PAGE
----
-- The Underdog by Spoon. If you haven’t heard of this one (and it’s kind of obscure at this point, so don’t feel bad), go find a copy of Spoon’s current CD Ga Ga Ga Ga Ga and maybe this song will pump you up as much as it does me. It doesn’t sport the super-appropos words of my other suggestions, but it’s got horns, drums, and a built-in competitor’s creed, of sorts: “You got no fear of the underdog/That’s why you will not survive!” Take that, Evan Lysacek! Or… Johnny Weir! Or… I don’t know. Apply it as you see fit.

I know I’m only scratching the surface here, particularly because I’ve failed to include any songs recorded by women. And I suspect a few of these have been used in association with skating at one time or another. But in any case, we're still lacking a theme song. Go ahead… what would you suggest?


For the Clip of the Day I couldn't resist putting "underdog" and "figure skating" into the You Tube browser... and came up with Paul Wylie's Olympic medal-winning free skate from '92. Lucky us!

Saturday, July 26, 2008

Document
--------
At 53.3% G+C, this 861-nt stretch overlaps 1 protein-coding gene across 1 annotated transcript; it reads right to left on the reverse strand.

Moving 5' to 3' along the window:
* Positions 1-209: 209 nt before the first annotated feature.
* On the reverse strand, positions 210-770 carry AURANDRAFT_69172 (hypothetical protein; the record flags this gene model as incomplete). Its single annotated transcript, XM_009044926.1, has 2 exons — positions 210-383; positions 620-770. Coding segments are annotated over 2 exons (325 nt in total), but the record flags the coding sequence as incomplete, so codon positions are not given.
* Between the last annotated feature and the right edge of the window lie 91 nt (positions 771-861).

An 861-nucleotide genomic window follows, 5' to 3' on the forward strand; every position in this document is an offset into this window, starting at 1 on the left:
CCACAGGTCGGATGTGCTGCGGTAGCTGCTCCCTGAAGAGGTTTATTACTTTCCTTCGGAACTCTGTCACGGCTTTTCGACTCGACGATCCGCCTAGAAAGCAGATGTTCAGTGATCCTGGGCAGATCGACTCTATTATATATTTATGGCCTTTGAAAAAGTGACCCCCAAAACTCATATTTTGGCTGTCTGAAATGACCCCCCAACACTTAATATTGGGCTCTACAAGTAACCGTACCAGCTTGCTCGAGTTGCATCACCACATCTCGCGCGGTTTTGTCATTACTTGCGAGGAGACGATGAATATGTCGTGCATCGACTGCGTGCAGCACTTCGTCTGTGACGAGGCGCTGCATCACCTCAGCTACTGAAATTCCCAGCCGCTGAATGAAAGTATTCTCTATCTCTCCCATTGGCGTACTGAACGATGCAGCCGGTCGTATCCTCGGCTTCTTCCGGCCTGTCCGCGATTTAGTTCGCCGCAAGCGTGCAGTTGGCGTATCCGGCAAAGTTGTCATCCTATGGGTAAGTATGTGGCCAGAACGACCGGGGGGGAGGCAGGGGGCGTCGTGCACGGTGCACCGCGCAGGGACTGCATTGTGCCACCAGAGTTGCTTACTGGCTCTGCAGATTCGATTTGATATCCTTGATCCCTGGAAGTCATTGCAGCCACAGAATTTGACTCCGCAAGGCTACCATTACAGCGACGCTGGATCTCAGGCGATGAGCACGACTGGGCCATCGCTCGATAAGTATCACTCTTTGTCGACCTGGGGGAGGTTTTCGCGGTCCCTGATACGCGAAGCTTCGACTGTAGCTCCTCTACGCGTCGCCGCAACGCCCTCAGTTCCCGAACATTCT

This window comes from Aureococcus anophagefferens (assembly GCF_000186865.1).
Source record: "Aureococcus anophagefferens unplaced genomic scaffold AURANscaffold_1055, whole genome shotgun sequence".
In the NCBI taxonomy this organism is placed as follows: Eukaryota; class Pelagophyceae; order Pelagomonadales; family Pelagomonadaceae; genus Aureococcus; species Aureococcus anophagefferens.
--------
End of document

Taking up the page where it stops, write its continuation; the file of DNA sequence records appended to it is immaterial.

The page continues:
Here Comes Self-Help Scotty

Get ready to consider a new book for your personal library, come early next year. Scott Hamilton already penned his autobiography a few years back, but according to this article, he’s about to enter the self-help market with the release of The Great Eight in January. Or, “eight concepts to guide you towards building that happy muscle in your soul,” he explains in the article.

Which might sound a little clich├ęd, but if there’s anyone in the skating community—in any community—to write something like that, it should be him. The childhood illness, the brain tumor, the cancer… the string of international championships, the Olympic Gold Medal, the founding of Stars on Ice, at least a dozen other things of significance… yep, I might take a peek at his book.

I say this even though I secretly rooted for his U.S. rival, David Santee, back in the day. I couldn’t help it; Santee lived about 30 minutes away from me when I was growing up! (Besides, my efforts didn’t seem to thwart Hamilton much.)